Is it true that there is no test to determine if someone has psoriatic arthritis?

Joint pain

Synopsis

Yes, it is true that there is no test to determine if someone has psoriatic arthritis. However, it is a very real disease and specialists (rheumatologists and dermatologists) can still find evidence that someone is suffering from it or not. If you already have psoriasis, remember that you are more likely than the rest of the population to be affected by psoriatic arthritis. (See answer to Are people with psoriasis more likely to develop psoriatic arthritis?) It is important to find a treatment because psoriatic arthritis can seriously affect the quality of life.

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Expert Answers

Dr. Marc Bourcier:

The answer is yes, it is true: there are no tests to determine if you have psoriatic arthritis. For example, with diabetes, we can determine with a blood test if you have it. But it does not work this way with arthritis. However, there are diagnostic criteria that will make us suspect we are dealing with psoriatic arthritis. These include physical examination, as well as blood tests and X-rays. This is why we often work with rheumatologists when dealing with psoriatic arthritis. But even with all that, it is not always easy to know, positively, if someone has psoriatic arthritis.

We already know that about one third of patients with psoriasis will develop a specific form of arthritis called psoriatic arthritis. (See answer to Are people with psoriasis more likely to develop psoriatic arthritis?)

If a patient with psoriasis experiences significant joint problems, a referral to a rheumatologist will help to determine the nature of the joint symptoms. Patient with psoriasis may also develop other forms of arthritis, like osteoarthritis. It is not uncommon that some of them get two or more types of arthritis.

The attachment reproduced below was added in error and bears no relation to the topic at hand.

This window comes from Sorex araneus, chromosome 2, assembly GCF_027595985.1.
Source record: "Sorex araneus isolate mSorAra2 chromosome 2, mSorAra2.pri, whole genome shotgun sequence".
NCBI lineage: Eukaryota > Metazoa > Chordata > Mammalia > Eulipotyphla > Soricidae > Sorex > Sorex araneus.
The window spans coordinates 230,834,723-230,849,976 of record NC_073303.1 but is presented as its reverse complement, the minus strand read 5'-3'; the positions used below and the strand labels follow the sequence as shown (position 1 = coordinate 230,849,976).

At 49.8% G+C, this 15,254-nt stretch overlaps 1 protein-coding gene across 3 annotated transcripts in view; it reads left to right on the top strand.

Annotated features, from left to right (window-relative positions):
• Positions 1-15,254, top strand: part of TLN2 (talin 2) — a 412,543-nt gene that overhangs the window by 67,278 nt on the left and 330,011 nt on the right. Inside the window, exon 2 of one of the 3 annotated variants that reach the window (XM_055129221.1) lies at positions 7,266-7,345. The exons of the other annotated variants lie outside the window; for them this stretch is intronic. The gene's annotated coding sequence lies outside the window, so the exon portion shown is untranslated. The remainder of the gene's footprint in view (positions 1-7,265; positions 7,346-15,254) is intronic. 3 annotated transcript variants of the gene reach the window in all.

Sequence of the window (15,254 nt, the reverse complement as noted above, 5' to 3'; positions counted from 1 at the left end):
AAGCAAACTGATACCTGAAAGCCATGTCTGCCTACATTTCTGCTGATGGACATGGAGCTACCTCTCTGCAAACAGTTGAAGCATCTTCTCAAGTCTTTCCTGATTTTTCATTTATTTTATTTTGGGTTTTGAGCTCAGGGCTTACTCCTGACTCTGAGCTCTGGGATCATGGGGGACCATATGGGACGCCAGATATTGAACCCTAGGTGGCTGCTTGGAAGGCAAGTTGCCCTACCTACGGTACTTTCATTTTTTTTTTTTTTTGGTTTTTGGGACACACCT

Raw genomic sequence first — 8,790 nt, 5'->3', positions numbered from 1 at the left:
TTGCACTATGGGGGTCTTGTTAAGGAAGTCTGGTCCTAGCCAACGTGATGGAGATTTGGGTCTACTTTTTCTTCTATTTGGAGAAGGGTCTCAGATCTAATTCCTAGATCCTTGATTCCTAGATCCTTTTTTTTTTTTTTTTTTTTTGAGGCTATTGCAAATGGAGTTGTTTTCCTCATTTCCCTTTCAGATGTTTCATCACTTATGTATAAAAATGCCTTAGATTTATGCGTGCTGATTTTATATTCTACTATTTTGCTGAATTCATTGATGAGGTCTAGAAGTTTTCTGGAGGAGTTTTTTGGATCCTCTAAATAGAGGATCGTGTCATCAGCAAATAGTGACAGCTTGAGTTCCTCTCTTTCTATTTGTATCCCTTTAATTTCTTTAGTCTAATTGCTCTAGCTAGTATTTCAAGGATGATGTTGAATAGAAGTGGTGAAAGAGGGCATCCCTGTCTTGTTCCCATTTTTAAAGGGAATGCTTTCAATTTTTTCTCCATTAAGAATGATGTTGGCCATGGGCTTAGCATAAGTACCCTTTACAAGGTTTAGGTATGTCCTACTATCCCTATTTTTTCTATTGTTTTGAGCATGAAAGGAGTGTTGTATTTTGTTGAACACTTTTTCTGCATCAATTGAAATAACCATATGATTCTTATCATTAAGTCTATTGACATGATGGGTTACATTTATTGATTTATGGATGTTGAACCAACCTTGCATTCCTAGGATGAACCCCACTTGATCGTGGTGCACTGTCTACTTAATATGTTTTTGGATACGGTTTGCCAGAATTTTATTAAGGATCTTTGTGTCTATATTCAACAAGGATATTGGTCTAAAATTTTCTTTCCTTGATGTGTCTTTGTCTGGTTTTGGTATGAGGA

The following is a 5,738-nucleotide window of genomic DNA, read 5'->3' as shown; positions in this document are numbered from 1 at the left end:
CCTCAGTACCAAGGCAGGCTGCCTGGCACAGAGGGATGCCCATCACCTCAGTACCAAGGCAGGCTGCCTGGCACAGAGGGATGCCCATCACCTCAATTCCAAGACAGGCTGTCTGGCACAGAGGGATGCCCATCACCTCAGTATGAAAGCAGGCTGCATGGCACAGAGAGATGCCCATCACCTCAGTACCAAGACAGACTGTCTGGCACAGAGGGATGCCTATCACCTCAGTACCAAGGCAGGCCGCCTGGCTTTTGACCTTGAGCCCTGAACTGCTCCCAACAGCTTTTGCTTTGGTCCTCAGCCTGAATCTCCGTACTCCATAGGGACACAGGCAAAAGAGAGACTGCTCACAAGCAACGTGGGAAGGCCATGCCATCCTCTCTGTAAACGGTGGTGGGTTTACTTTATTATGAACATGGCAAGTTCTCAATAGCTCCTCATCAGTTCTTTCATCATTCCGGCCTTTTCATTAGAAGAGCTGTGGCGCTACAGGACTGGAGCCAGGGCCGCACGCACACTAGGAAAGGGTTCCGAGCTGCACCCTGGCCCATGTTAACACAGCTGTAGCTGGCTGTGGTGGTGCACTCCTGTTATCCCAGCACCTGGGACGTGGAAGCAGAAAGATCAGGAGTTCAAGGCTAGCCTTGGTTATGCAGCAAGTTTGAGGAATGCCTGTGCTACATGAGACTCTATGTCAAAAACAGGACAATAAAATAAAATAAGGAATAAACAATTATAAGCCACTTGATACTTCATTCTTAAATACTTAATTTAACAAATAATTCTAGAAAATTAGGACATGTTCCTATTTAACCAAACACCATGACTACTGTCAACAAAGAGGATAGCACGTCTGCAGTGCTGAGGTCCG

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Andrew Gosse:

Yes, it is true. There are no blood tests or other forms of objective measurement that can positively determine if you have psoriatic arthritis or not.

I know that dermatologists and rheumatologists have been working closely together in order to develop protocols and tools to be more efficient in screening for psoriatic arthritis. As a whole, knowledge about autoimmune diseases has advanced tremendously in the last decades, and medical researchers are getting closer to developing tests for psoriasis and psoriatic arthritis. 

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Sandra Walsh:

It is true that there is no definitive test for psoriatic arthritis. A rheumatologist, who specializes in diseases and conditions that involve the connective tissues such as the joints and tendons, makes the diagnosis of psoriatic arthritis based on an assessment of signs and symptoms that meet a certain number of criteria for the disease. First, the patient must have evidence of inflammatory articular disease (pain and /or swelling in a joint, the spine, and/or the point where the tendon attaches to the bone). Once this is established, X-rays and bloodwork will be ordered and the rheumatologist will determine if the patient meets three of the following criteria that will confirm the diagnosis of psoriatic arthritis:

  1. The patient currently has psoriasis, has been diagnosed by a qualified physician of having psoriasis in the past, or has a first or second degree relative with psoriasis.
  2. The patient has psoriasis affecting the nails.
  3. The patient’s blood test for RF factor is negative (This is an indicator for rheumatoid arthritis)
  4. The patient currently has swelling of an entire finger or toe (dactylitis) or it has been documented by a rheumatologist in the past.
  5. X-ray evidence for new bone formation around a joint.

 

If you have psoriasis, my advice is to not assume that aches and pains in your joints or in your back are normal and a result of aging. If you are having pain and/or swelling in your joints, have a swollen finger or toe, or have stiffness that lasts for a prolonged period in the morning, talk to your healthcare provider. You may be suffering from psoriatic arthritis which can lead to joint damage if it is not treated.

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Painful joints might hide something else

I want to know what it is